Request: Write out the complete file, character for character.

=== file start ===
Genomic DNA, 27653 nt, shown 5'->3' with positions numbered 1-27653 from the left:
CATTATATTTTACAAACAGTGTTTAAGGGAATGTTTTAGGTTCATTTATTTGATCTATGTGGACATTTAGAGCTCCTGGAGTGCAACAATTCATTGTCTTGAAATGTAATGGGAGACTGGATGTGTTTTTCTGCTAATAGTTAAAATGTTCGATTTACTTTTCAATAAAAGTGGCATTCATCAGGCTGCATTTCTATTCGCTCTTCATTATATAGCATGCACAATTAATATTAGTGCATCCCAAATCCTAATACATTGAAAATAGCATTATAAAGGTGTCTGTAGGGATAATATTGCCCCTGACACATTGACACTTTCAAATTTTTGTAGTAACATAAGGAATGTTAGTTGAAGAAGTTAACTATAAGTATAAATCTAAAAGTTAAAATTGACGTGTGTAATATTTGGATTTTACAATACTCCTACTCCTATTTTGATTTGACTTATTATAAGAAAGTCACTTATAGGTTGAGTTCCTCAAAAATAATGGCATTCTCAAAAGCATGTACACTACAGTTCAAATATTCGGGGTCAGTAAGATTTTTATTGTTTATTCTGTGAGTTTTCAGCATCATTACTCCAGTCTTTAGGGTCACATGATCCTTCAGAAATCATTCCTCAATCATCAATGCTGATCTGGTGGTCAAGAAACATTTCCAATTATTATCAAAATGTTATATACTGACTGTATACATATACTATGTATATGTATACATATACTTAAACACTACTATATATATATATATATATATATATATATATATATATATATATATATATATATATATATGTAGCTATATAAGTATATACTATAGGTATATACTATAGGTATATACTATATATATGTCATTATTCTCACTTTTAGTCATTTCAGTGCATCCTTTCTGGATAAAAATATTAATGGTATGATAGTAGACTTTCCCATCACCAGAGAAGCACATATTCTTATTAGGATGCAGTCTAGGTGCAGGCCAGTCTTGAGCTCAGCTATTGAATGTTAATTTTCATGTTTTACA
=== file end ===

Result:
Genomic DNA, 27653 nt, shown 5'->3' with positions numbered 1-27653 from the left:
CATTATATTTTACAAACAGTGTTTAAGGGAATGTTTTAGGTTCATTTATTTGATCTATGTGGACATTTAGAGCTCCTGGAGTGCAACAATTCATTGTCTTGAAATGTAATGGGAGACTGGATGTGTTTTTCTGCTAATAGTTAAAATGTTCGATTTACTTTTCAATAAAAGTGGCATTCATCAGGCTGCATTTCTATTCGCTCTTCATTATATAGCATGCACAATTAATATTAGTGCATCCCAAATCCTAATACATTGAAAATAGCATTATAAAGGTGTCTGTAGGGATAATATTGCCCCTGACACATTGACACTTTCAAATTTTTGTAGTAACATAAGGAATGTTAGTTGAAGAAGTTAACTATAAGTATAAATCTAAAAGTTAAAATTGACGTGTGTAATATTTGGATTTTACAATACTCCTACTCCTATTTTGATTTGACTTATTATAAGAAAGTCACTTATAGGTTGAGTTCCTCAAAAATAATGGCATTCTCAAAAGCATGTACACTACAGTTCAAATATTCGGGGTCAGTAAGATTTTTATTGTTTATTCTGTGAGTTTTCAGCATCATTACTCCAGTCTTTAGGGTCACATGATCCTTCAGAAATCATTCCTCAATCATCAATGCTGATCTGGTGGTCAAGAAACATTTCCAATTATTATCAAAATGTTATATACTGACTGTATACATATACTATGTATATGTATACATATACTTAAACACTACTATATATATATATATATATATATATATATATATATATATATATATATATATATATATATGTAGCTATATAAGTATATACTATAGGTATATACTATAGGTATATACTATATATATGTCATTATTCTCACTTTTAGTCATTTCAGTGCATCCTTTCTGGATAAAAATATTAATGGTATGATAGTAGACTTTCCCATCACCAGAGAAGCACATATTCTTATTAGGATGCAGTCTAGGTGCAGGCCAGTCTTGAGCTCAGCTATTGAATGTTAATTTTCATGTTTTACA